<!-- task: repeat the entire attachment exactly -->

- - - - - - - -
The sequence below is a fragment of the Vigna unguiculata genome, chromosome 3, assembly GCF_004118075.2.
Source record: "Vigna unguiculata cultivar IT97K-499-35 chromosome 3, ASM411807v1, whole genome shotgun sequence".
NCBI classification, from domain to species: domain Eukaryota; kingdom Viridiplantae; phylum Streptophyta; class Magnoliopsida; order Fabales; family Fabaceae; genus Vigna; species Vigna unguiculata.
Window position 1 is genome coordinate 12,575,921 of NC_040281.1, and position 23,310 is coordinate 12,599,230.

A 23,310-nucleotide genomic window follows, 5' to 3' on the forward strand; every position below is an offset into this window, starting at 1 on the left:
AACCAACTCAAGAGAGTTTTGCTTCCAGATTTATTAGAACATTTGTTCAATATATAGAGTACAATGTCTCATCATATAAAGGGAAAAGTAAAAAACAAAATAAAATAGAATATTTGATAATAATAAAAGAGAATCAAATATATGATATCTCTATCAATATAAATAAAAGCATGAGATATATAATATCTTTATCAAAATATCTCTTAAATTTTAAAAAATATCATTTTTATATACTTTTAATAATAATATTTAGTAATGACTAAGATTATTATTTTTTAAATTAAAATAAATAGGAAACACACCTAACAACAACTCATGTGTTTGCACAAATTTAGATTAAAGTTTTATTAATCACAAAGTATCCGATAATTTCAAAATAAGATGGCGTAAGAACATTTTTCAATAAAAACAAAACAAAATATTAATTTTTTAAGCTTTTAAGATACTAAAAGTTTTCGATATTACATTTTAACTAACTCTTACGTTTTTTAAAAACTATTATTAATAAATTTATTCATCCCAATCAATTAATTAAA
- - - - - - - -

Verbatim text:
The sequence below is a fragment of the Vigna unguiculata genome, chromosome 3, assembly GCF_004118075.2.
Source record: "Vigna unguiculata cultivar IT97K-499-35 chromosome 3, ASM411807v1, whole genome shotgun sequence".
NCBI classification, from domain to species: domain Eukaryota; kingdom Viridiplantae; phylum Streptophyta; class Magnoliopsida; order Fabales; family Fabaceae; genus Vigna; species Vigna unguiculata.
Window position 1 is genome coordinate 12,575,921 of NC_040281.1, and position 23,310 is coordinate 12,599,230.

A 23,310-nucleotide genomic window follows, 5' to 3' on the forward strand; every position below is an offset into this window, starting at 1 on the left:
AACCAACTCAAGAGAGTTTTGCTTCCAGATTTATTAGAACATTTGTTCAATATATAGAGTACAATGTCTCATCATATAAAGGGAAAAGTAAAAAACAAAATAAAATAGAATATTTGATAATAATAAAAGAGAATCAAATATATGATATCTCTATCAATATAAATAAAAGCATGAGATATATAATATCTTTATCAAAATATCTCTTAAATTTTAAAAAATATCATTTTTATATACTTTTAATAATAATATTTAGTAATGACTAAGATTATTATTTTTTAAATTAAAATAAATAGGAAACACACCTAACAACAACTCATGTGTTTGCACAAATTTAGATTAAAGTTTTATTAATCACAAAGTATCCGATAATTTCAAAATAAGATGGCGTAAGAACATTTTTCAATAAAAACAAAACAAAATATTAATTTTTTAAGCTTTTAAGATACTAAAAGTTTTCGATATTACATTTTAACTAACTCTTACGTTTTTTAAAAACTATTATTAATAAATTTATTCATCCCAATCAATTAATTAAA